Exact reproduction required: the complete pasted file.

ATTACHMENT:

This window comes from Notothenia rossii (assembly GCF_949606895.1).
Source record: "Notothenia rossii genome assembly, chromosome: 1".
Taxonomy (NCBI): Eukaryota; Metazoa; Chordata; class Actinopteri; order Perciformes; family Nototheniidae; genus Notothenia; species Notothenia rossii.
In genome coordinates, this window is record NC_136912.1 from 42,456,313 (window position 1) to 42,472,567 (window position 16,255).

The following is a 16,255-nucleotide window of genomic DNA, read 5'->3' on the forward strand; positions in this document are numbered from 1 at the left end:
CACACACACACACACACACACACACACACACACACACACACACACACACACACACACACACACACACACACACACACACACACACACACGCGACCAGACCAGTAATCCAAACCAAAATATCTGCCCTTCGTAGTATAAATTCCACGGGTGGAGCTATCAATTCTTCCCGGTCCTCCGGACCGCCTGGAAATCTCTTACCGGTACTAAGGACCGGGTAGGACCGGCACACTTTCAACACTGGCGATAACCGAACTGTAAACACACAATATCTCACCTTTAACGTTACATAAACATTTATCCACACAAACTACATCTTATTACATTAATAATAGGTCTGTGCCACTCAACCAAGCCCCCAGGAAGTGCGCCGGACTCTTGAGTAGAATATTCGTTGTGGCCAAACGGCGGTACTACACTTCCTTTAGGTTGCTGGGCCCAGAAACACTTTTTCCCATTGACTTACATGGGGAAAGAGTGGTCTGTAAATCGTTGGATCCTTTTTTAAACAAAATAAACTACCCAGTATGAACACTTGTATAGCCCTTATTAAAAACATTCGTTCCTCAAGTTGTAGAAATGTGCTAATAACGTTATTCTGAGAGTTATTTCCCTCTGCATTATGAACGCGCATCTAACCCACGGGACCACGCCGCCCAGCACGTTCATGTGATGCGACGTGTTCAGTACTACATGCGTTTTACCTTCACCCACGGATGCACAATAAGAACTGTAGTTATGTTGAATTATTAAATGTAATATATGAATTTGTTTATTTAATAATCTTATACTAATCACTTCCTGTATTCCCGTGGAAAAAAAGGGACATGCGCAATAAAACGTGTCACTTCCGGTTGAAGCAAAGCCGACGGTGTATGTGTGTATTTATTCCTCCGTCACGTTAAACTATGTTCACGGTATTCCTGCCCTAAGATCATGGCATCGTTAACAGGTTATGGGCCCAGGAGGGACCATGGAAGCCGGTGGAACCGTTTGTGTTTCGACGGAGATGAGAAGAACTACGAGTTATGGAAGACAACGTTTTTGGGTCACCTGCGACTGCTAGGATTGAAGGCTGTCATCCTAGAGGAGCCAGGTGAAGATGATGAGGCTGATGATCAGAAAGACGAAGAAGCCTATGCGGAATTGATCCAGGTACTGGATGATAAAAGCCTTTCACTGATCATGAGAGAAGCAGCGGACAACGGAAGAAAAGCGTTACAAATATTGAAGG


This window comes from Notothenia rossii (assembly GCF_949606895.1).
Source record: "Notothenia rossii genome assembly, chromosome: 1".
Taxonomy (NCBI): Eukaryota; Metazoa; Chordata; class Actinopteri; order Perciformes; family Nototheniidae; genus Notothenia; species Notothenia rossii.
In genome coordinates, this window is record NC_136912.1 from 42,456,313 (window position 1) to 42,472,567 (window position 16,255).

The following is a 16,255-nucleotide window of genomic DNA, read 5'->3' on the forward strand; positions in this document are numbered from 1 at the left end:
CACACACACACACACACACACACACACACACACACACACACACACACACACACACACACACACACACACACACACACACACACACACACGCGACCAGACCAGTAATCCAAACCAAAATATCTGCCCTTCGTAGTATAAATTCCACGGGTGGAGCTATCAATTCTTCCCGGTCCTCCGGACCGCCTGGAAATCTCTTACCGGTACTAAGGACCGGGTAGGACCGGCACACTTTCAACACTGGCGATAACCGAACTGTAAACACACAATATCTCACCTTTAACGTTACATAAACATTTATCCACACAAACTACATCTTATTACATTAATAATAGGTCTGTGCCACTCAACCAAGCCCCCAGGAAGTGCGCCGGACTCTTGAGTAGAATATTCGTTGTGGCCAAACGGCGGTACTACACTTCCTTTAGGTTGCTGGGCCCAGAAACACTTTTTCCCATTGACTTACATGGGGAAAGAGTGGTCTGTAAATCGTTGGATCCTTTTTTAAACAAAATAAACTACCCAGTATGAACACTTGTATAGCCCTTATTAAAAACATTCGTTCCTCAAGTTGTAGAAATGTGCTAATAACGTTATTCTGAGAGTTATTTCCCTCTGCATTATGAACGCGCATCTAACCCACGGGACCACGCCGCCCAGCACGTTCATGTGATGCGACGTGTTCAGTACTACATGCGTTTTACCTTCACCCACGGATGCACAATAAGAACTGTAGTTATGTTGAATTATTAAATGTAATATATGAATTTGTTTATTTAATAATCTTATACTAATCACTTCCTGTATTCCCGTGGAAAAAAAGGGACATGCGCAATAAAACGTGTCACTTCCGGTTGAAGCAAAGCCGACGGTGTATGTGTGTATTTATTCCTCCGTCACGTTAAACTATGTTCACGGTATTCCTGCCCTAAGATCATGGCATCGTTAACAGGTTATGGGCCCAGGAGGGACCATGGAAGCCGGTGGAACCGTTTGTGTTTCGACGGAGATGAGAAGAACTACGAGTTATGGAAGACAACGTTTTTGGGTCACCTGCGACTGCTAGGATTGAAGGCTGTCATCCTAGAGGAGCCAGGTGAAGATGATGAGGCTGATGATCAGAAAGACGAAGAAGCCTATGCGGAATTGATCCAGGTACTGGATGATAAAAGCCTTTCACTGATCATGAGAGAAGCAGCGGACAACGGAAGAAAAGCGTTACAAATATTGAAGG